Have you ever watched a heist movie? They may not always win at the Oscars, but they can be wildly entertaining. They typically feature a charismatic ring leader and a motley crew of characters who help him or her steal a valuable object right from under the nose of a villain without getting caught. For many people, the best part of every heist movie is when the thieves begin to lay out their plan.
The movies usually use a voiceover to describe each phase of the caper as it plays out, with each part being dependent on the success of the one preceding it, down to the smallest detail. Inevitably, something goes wrong and the team either navigates their way through it or, in classic Hollywood fashion, it turns out to have been part of the plan all along and the director has tricked the audience into believing otherwise.
Part of the reason heist movies are so entertaining is that it's extremely satisfying to watch a plan come together. We love to see all the different people, tools, and skills combine to execute a plan flawlessly with the expected result. Maybe this is because it's so difficult to achieve this type of success in the real world. Odds are that your goal is not to rob a casino or armored car (hopefully), but perhaps you're trying to make your marketing more effective or your creative team more efficient by building a program for managing your valuable digital assets. In this article, I’ll take on the role of ring leader and guide you through the three phases of developing a plan which will achieve the results you want.
Phase 1: Identify Your Needs and Gather Your Crew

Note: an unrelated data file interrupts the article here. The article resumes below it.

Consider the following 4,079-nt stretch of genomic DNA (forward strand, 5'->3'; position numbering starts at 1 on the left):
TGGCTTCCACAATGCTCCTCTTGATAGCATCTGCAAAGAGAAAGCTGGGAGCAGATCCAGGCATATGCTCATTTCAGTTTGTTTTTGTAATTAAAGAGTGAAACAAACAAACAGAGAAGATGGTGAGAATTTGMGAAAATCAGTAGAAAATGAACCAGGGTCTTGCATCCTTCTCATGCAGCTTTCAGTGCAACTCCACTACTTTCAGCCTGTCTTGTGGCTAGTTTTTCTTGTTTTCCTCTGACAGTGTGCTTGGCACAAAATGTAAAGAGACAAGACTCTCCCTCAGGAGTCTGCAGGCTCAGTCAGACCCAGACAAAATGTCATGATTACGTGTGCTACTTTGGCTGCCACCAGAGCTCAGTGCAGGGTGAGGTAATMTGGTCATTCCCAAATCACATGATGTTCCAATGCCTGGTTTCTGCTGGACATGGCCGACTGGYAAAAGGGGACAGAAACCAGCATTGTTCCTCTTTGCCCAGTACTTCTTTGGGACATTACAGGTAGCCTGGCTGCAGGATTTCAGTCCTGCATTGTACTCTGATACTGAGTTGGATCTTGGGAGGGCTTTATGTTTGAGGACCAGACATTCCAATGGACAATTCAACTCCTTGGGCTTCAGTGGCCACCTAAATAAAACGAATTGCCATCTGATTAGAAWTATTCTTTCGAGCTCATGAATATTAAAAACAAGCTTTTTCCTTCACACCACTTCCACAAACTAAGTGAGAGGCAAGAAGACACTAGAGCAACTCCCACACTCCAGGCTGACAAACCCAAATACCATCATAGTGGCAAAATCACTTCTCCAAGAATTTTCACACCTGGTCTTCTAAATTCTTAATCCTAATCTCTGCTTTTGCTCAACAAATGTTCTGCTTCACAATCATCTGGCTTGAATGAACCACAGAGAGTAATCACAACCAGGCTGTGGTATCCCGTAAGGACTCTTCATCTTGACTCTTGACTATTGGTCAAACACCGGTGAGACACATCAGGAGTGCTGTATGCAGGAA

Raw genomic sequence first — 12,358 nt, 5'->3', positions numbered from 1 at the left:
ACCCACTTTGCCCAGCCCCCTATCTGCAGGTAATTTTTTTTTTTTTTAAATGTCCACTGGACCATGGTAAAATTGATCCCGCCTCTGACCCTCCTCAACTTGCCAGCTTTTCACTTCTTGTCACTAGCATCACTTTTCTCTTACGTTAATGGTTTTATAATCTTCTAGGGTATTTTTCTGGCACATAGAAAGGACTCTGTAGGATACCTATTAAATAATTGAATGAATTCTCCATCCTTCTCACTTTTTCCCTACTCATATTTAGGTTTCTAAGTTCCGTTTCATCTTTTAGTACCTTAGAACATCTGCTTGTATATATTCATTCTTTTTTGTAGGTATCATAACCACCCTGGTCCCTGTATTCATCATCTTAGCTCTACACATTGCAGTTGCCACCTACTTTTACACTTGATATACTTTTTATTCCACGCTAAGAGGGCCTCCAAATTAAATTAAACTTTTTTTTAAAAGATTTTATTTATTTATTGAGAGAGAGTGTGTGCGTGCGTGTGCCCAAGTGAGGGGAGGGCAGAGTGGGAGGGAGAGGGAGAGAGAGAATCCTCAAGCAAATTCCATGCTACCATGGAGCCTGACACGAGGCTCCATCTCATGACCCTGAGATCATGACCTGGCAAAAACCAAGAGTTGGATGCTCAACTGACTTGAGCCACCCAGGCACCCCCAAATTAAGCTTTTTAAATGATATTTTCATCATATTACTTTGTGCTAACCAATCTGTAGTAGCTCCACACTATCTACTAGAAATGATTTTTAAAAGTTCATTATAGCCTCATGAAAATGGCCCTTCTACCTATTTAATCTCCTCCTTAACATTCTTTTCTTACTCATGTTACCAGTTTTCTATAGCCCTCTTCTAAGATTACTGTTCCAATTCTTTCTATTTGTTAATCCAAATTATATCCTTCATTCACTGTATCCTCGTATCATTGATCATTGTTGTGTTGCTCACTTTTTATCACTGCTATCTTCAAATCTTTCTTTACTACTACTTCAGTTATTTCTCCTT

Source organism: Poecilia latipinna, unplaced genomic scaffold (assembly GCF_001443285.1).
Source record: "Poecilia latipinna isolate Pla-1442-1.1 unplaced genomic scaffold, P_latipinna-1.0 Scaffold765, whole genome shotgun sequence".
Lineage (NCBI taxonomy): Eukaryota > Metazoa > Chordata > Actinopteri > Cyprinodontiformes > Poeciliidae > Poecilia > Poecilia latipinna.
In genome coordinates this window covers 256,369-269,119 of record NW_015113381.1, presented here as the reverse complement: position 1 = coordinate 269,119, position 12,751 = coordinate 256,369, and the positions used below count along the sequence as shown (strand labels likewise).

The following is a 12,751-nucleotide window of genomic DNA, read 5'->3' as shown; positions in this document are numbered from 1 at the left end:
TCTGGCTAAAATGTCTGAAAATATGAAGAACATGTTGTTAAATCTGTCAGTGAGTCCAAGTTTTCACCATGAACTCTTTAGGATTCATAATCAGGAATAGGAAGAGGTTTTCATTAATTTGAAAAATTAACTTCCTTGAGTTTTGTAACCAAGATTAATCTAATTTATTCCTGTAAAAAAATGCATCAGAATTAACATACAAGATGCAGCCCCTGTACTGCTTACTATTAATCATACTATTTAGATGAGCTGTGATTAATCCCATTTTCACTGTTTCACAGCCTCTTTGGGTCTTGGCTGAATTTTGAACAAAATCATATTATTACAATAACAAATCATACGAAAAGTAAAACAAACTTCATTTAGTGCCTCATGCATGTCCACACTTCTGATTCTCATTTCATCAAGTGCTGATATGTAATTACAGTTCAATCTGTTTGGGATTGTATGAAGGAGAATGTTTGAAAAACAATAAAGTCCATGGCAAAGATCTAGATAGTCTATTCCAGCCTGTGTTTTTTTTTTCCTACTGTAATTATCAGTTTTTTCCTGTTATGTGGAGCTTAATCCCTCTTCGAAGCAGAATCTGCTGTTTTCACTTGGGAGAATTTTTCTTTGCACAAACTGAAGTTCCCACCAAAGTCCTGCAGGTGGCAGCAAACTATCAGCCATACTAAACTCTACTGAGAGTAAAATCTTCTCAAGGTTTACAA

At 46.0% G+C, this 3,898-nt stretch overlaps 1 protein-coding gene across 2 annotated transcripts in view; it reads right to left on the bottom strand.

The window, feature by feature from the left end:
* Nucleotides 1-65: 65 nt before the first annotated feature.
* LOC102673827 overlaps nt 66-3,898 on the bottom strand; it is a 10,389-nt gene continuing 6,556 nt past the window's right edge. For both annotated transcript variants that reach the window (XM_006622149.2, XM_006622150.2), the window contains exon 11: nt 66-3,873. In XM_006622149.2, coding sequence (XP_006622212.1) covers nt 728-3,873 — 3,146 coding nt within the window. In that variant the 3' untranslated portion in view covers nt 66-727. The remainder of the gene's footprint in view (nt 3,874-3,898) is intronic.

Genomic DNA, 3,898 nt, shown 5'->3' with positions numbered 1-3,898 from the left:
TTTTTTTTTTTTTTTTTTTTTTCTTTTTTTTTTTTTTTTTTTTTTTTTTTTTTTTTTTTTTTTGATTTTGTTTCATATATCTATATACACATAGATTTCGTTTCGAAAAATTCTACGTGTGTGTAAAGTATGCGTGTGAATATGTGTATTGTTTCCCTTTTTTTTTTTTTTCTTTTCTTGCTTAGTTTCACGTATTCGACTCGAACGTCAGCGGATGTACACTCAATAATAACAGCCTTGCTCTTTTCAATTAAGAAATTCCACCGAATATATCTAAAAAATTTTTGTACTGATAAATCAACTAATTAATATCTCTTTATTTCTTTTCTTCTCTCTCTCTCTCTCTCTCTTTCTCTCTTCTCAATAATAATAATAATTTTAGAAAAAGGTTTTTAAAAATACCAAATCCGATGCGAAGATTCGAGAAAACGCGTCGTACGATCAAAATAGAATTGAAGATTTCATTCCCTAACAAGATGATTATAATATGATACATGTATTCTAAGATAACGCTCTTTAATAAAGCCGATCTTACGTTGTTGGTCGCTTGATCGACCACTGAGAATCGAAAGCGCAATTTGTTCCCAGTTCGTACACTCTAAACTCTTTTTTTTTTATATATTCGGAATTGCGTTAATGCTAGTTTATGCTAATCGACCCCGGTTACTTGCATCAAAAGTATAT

Ocean’s Eleven is one of the best heist movies out there. It begins with Danny Ocean getting out of prison with one goal in mind: to empty the bank vault of the man who put him in jail and stole the love of his life. While sitting in his cell, he developed a plan on how to accomplish this. He obsessed over it and pored over every detail so that the second he was free he was ready to assemble the crew he needed to get the job done.
While most of you don’t have the misfortune of being stuck in a jail cell with nothing else to think about, it's still necessary to identify your core goals before implementing a digital asset management (DAM) program. Below is a list of important questions to consider during this phase:
- Who will be using the program? Who are the stakeholders? Who are the end-users?
- Who will manage the DAM?
- What kind of content will go in your DAM?
- How are you using digital assets right now? Where are they stored?
- Will you need a DAM platform? If so, what features and capabilities are most important to you?
- Does your organization need to store assets on-premise or in the cloud?
Once you’ve answered the first question on this list, you’ll need to assemble your crew to answer the rest. Like Danny Ocean, you’re bringing stakeholders into the process with the promise of a reward at the end of the project. Be sure to communicate the benefits for each team of a new and improved digital asset management program. Build buy-in. The last thing you want is a crew member who will cut and run when the going gets tough.